Iran’s new nuclear foreign minister

This is interesting – Ahmedinejad has dismissed Manouchehr Mottaki as foreign minister and appointed Ali Salehi, head of Iran’s nuclear program, as his temporary replacement. Three things about this: firstly, it’s possibly linked to an ongoing battle of wills between Ahmedinejad and the Iranian parliament led by Speaker Ali Larijani; things have got so bad that Larijiani recently sent around a letter criticising the president as violating the constitution. Mottaki is an ally of Larijani’s and it’s possible that his dismissal represents the latest phase in the tussle for power in Iran. Secondly, although the move is a surprise, Mottaki has been sidelined for a while in favour of Esfandiar Mashaei, Ahmedinejad’s quirky chief of staff who is given to making pro-Israel statements and generally pissing off the clerics. The president has given Mashaei a lot of foreign policy power as his special envoy, whilst effectively circumventing Mottaki’s foreign ministry on major decisions. Lastly, as Julian Borger points out, the move has implications for the nuclear issue – although Salehi is just a temporary minister, the appointment of one of Iran’s top nuclear officials to the foreign ministry perhaps gives some indication of where Ahmedinejad’s priorities lie:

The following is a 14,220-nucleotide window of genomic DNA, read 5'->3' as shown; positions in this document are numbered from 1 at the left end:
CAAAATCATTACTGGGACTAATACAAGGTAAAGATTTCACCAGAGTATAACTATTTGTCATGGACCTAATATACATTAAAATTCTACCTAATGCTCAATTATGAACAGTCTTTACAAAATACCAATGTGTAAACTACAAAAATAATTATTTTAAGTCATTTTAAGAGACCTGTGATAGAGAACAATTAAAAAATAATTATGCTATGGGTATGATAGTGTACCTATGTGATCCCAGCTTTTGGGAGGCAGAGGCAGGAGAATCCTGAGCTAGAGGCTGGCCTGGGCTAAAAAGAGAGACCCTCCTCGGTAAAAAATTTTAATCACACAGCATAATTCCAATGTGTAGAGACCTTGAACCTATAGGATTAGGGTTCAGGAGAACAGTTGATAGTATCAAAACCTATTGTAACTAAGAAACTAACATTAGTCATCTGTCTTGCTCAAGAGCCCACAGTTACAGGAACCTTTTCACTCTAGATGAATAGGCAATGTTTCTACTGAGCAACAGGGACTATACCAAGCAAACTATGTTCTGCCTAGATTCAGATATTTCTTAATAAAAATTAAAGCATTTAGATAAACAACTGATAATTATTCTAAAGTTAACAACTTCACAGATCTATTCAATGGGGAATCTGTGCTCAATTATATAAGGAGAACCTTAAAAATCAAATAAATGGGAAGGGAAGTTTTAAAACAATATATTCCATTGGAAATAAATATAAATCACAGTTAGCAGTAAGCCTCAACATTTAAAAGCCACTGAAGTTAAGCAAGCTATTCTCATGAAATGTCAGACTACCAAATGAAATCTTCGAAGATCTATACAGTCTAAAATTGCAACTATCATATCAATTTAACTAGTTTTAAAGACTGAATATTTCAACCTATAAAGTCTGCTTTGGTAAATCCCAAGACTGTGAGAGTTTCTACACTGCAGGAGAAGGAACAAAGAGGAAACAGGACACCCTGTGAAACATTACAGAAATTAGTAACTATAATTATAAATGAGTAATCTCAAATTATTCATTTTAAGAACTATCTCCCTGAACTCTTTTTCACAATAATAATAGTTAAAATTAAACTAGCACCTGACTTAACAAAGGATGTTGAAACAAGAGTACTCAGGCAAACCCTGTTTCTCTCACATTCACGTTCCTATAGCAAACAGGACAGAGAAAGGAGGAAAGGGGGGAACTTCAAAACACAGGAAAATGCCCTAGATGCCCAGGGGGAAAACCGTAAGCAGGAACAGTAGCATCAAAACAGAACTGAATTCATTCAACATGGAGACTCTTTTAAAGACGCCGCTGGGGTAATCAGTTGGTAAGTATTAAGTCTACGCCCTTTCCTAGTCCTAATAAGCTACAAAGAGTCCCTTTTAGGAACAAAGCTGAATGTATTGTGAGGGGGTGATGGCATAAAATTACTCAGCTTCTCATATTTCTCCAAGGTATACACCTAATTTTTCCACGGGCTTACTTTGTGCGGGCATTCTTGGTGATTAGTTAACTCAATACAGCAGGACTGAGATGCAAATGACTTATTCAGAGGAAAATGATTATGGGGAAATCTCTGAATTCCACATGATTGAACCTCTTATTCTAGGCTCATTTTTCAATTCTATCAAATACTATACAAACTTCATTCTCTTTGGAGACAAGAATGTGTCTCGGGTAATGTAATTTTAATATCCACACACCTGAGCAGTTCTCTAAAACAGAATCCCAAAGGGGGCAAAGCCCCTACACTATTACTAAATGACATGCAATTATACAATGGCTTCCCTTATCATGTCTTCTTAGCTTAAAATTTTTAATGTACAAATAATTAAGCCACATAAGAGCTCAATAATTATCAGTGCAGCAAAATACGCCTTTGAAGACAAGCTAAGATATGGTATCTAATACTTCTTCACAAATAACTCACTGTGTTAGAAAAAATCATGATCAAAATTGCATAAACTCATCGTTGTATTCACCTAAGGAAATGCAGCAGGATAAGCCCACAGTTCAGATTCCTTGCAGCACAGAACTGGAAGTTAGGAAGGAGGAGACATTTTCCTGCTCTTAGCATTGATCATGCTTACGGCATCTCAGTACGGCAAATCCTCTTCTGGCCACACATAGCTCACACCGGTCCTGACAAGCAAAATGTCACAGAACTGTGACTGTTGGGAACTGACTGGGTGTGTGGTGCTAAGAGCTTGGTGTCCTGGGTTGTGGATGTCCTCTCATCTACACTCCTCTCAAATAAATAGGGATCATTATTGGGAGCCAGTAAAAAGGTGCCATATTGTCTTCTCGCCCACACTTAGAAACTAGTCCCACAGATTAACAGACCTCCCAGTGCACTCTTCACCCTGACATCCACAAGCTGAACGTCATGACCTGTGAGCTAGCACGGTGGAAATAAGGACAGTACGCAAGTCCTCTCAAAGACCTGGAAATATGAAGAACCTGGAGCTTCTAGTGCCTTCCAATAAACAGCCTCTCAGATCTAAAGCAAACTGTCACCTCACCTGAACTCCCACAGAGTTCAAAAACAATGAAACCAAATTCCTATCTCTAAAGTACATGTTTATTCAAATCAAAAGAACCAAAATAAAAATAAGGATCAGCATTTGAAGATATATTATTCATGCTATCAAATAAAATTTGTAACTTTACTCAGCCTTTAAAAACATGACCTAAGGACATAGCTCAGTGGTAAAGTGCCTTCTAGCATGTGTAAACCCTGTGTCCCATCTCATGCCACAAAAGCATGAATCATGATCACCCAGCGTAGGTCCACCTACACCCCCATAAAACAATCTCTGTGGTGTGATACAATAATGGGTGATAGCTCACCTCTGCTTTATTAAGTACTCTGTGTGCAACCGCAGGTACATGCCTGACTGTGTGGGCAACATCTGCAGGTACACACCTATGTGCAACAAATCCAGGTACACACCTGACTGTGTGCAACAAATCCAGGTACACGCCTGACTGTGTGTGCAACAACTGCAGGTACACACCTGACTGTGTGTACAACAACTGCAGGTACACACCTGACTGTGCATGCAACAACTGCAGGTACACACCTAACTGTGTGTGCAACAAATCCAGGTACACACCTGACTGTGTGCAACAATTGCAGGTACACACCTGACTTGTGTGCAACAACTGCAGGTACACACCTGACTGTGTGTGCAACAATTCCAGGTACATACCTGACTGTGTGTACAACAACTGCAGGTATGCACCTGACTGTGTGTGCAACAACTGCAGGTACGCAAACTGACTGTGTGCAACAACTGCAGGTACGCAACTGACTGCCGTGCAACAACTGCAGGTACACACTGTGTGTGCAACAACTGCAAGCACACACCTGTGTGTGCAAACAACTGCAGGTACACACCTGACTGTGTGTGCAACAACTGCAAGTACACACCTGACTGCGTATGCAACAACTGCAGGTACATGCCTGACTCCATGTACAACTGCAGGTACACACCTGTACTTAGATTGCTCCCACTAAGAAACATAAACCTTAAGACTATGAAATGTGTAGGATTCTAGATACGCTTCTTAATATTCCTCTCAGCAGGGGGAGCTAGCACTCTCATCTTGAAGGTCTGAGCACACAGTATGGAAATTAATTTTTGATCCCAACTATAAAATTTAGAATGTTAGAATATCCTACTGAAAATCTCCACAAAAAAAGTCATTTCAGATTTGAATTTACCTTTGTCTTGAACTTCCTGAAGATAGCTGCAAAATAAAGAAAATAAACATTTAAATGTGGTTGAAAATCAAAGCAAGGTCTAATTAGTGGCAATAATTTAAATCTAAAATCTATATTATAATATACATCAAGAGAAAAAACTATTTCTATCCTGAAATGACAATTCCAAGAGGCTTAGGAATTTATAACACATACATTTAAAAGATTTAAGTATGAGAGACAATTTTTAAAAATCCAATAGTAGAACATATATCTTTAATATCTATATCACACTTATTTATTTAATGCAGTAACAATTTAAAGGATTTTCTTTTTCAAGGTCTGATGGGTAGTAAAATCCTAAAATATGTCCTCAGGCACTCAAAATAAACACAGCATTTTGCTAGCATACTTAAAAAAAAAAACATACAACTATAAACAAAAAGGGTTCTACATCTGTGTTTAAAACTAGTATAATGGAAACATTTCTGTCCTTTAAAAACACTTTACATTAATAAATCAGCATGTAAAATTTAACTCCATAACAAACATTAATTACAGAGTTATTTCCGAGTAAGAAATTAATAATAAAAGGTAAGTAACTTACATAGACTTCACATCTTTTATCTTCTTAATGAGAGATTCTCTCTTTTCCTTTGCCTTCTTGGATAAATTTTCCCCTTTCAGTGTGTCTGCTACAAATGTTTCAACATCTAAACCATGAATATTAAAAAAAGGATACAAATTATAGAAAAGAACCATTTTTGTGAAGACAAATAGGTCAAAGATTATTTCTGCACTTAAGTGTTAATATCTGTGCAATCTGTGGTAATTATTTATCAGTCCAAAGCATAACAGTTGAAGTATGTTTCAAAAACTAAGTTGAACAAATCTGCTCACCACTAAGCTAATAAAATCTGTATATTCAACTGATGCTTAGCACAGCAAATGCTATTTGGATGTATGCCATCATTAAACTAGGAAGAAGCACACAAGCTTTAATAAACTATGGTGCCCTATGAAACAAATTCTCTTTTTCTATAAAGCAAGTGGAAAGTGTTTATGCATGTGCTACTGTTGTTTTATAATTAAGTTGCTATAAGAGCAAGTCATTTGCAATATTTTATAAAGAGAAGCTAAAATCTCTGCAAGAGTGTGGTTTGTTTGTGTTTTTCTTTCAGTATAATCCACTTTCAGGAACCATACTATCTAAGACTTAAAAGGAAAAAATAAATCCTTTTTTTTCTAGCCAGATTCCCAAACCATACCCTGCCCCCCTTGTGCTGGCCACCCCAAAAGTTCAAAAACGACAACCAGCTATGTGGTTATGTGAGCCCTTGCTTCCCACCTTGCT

‘It says something about Iran and its priorities for a nuclear physicist to get the top foreign policy job, even if it is temporary for now. The preservation of the nuclear programme has become the central organising principle of Iran’s foreign policy.

On the other hand, Salehi is one of the few people in the shrinking circle of Iran’s policy elite who has significant experience of life abroad. He studied at the American University in Beirut and at the Massachusetts Institute of Technology. Western diplomats generally prefer dealing with him rather than the chief nuclear negotiator, Saeed Jalili (an expert on political thought in the Koran), because he speaks much better English and is less inclined to rant.’

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